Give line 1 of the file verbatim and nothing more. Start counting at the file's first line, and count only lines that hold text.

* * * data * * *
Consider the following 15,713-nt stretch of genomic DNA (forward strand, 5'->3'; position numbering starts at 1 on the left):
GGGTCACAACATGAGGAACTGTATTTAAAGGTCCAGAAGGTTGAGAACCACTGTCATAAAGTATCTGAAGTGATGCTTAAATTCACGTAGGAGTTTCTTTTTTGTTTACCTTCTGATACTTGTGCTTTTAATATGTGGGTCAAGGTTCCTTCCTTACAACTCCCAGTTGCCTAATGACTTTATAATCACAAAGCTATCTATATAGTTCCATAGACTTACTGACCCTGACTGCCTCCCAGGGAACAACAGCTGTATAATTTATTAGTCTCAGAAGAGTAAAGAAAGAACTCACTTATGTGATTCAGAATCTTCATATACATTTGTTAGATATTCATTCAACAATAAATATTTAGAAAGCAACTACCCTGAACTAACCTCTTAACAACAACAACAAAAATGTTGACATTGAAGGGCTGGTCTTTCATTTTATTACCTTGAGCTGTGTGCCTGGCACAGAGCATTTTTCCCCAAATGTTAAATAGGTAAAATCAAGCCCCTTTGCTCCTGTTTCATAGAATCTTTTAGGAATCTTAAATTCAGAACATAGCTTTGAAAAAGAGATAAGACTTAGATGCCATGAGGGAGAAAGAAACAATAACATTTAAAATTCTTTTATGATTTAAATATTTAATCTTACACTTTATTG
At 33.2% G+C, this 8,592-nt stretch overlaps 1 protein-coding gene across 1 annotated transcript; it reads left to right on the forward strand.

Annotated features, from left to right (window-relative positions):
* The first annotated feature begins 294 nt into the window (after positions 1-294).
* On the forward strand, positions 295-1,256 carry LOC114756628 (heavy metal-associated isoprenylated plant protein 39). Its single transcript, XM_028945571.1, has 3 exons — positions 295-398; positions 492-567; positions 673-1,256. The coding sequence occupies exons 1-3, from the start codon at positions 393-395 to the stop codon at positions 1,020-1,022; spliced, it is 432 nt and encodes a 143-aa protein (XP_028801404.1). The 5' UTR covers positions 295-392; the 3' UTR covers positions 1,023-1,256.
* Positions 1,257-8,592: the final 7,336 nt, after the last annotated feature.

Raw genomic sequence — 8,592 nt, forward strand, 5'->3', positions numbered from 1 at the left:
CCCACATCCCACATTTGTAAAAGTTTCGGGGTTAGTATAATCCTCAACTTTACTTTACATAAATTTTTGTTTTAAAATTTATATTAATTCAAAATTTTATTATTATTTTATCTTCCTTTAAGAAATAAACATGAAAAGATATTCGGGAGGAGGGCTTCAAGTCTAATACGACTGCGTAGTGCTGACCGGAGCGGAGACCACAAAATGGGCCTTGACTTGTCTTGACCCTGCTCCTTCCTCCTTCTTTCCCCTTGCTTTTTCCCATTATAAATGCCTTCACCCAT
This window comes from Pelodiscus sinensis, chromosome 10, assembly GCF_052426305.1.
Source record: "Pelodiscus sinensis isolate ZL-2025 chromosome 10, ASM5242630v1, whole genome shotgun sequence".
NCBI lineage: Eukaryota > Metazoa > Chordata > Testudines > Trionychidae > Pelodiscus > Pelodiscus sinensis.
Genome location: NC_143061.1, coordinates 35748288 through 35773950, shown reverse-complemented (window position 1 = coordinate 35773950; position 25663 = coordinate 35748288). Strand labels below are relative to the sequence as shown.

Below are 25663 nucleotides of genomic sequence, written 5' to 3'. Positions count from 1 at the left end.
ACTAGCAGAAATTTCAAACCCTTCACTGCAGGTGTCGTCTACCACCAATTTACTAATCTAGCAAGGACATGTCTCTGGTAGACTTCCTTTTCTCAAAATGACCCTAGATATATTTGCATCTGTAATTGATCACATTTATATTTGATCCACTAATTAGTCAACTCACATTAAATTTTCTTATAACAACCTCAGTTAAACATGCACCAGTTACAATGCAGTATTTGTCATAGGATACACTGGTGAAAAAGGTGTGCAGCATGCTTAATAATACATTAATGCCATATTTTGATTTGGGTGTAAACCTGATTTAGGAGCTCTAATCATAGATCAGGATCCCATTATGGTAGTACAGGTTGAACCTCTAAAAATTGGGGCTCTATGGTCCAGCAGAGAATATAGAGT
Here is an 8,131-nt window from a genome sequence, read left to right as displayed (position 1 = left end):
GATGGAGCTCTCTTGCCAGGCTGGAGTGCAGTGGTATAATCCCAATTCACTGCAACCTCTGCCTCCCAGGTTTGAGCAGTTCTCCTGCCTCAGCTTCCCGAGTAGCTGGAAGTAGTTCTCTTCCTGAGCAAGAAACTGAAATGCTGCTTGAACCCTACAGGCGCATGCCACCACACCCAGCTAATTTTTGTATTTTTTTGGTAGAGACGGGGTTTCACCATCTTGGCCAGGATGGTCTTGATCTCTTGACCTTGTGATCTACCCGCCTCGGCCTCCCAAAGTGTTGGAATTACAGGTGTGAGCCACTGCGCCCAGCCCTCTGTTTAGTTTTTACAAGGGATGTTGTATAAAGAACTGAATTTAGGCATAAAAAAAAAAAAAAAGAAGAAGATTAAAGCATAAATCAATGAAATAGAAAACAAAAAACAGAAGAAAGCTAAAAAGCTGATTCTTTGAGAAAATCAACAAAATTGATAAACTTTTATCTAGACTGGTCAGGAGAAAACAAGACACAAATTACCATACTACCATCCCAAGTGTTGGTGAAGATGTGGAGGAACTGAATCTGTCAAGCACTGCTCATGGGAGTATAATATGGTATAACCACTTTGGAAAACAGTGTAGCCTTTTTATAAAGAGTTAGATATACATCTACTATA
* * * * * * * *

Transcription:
Consider the following 15,713-nt stretch of genomic DNA (forward strand, 5'->3'; position numbering starts at 1 on the left):